ANAMED Senior Fellow Matthew Harpster shares his impressions on being based at ANAMED, and how life in Istanbul can be exhilarating…
The past two months have been busy for me. Chris Roosevelt, our director at ANAMED, was kind and let me arrive late as my fieldwork in Italy at the end of September overlapped with the beginning of the term. Then, in October, I was away weekends either in Ankara or – at the end of the month – England. In November, it was more time away in Ankara or, for five days, in Iran with UNESCO. Add to this various reports, preparation for a guest seminar, sorting out my residence permit, settling details for a bank account, simply moving to Istanbul, and – somewhere in the midst of this – doing my research, and the past two months have been busy.
But, they’ve certainly been worth it. On the one hand, professionally, the chance to be based in Istanbul and at ANAMED, in particular, has been great. I’ve been working in Turkey, on and off, for a number of years, but I’ve never spent this much time in Istanbul, so I can see why this part of the city is so attractive to scholars. There’s an impressive concentration of universities, libraries, foreign and domestic research centers, and resources within walking distance, and I’m flattered that I can be a part of this. Personally, too, it’s been enjoyable. Yes, the noise from Istiklal is frustrating at night (I’ve never been this happy for bad weather), but I suppose that’s a part of living here. My aunt, a lifelong resident of New York City, once said that everyone should – for at least a year – live in NYC. I can say the same thing about Istanbul. Admittedly, being at ANAMED is almost ideal, but perhaps that’s a part of living here and a lesson to be learned – that living in Istanbul can be much much harder without the idealized environment we presently inhabit.
But life in Istanbul is also exhilarating, in ways both good and bad. Finding that a 30-minute taxi ride to Fatih can be replaced by a 20 minute ride on the metro for ten percent of the price, for example, or maneuvering through protests, demonstrations, street musicians, and delivery scooters while finding dinner. I finally visited the Boğaziçi campus, which was beautiful, and took an early-morning walk in Sultanahmet while waiting for the Iranian consulate to open. I’ve become much better at navigating my luggage through a crowded metro platform at Yenikapı, and finally learned which bus to take to Bebek for fish. I’m sure I’m frustrating my Turkish teacher with my poor study habits and attendance rate, but the past three months have certainly been an education.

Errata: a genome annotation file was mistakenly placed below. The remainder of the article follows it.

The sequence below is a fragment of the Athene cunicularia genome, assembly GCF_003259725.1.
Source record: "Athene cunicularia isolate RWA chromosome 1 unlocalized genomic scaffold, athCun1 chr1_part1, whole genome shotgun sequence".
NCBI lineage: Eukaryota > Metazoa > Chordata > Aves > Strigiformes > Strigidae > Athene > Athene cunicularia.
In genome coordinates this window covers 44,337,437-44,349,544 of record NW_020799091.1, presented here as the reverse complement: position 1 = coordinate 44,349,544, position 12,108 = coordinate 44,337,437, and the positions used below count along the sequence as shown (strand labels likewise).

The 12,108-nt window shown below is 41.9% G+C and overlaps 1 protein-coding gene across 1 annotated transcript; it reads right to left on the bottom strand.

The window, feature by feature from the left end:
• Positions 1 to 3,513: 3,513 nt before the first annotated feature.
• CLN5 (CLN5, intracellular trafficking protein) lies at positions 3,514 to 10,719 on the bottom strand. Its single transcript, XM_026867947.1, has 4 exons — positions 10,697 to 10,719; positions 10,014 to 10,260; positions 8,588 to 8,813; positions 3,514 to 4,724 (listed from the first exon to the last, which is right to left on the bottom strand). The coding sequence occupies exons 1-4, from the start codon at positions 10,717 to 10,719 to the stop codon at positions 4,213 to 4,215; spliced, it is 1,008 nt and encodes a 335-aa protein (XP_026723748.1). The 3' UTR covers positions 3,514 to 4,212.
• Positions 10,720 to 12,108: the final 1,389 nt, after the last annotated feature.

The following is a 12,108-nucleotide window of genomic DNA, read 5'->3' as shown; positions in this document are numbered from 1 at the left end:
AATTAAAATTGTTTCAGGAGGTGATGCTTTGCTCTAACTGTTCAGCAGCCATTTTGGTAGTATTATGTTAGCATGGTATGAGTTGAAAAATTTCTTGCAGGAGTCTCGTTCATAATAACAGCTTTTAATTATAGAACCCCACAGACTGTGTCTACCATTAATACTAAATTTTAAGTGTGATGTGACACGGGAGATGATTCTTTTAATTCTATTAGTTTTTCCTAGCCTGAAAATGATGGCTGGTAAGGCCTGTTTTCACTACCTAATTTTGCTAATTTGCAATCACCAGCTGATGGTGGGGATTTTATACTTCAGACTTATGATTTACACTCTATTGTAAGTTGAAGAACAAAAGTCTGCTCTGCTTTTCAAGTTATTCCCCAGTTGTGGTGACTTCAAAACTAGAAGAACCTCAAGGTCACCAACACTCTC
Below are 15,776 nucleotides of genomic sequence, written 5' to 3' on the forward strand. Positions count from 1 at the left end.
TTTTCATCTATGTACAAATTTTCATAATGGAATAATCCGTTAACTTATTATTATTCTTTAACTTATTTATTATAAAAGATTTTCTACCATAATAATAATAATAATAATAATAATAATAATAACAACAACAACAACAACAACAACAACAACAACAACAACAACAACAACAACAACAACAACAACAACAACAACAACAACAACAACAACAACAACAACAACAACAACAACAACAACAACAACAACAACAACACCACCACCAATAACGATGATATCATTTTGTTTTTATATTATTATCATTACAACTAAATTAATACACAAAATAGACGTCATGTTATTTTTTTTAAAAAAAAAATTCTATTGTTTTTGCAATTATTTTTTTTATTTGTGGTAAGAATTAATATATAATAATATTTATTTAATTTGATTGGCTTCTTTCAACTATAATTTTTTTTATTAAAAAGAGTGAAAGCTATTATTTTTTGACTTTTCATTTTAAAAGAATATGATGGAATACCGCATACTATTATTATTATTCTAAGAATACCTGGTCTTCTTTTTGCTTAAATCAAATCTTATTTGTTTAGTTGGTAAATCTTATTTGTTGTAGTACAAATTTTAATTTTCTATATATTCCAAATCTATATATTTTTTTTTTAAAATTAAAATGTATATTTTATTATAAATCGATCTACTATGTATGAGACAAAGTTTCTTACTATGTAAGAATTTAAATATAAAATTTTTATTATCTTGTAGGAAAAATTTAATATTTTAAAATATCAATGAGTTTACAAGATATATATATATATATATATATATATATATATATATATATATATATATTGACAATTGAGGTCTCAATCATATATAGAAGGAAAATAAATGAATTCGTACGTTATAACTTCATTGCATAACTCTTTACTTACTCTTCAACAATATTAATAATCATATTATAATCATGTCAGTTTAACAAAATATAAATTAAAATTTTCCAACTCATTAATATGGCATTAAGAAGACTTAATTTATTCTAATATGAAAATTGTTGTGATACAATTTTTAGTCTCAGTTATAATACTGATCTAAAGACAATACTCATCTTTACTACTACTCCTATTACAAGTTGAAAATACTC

The real question that most of us are facing, however, is what the next few months will bring. Some of us are lucky enough to know that – come June – we’ll have a place to go, a salary, and months or years of a predictable life ahead. Some of us, however, don’t know what will come, and that makes these few months at ANAMED – an opportunity valuing our skills and interests – particularly important. Will we find that our time in Istanbul is a catalyst for something more, or will we find, rather melodramatically, that we’re on the verge of something radically different? Yes, that’s what life holds, and yes, I’m sure there’s a pithy parallel to be drawn to the uncertainty of Istanbul itself, but there’s no avoiding it. I suppose there’s one more way I’m lucky to be in Istanbul, then, because if I’m on the verge of something new, it’s certainly an exciting place to experience what will come.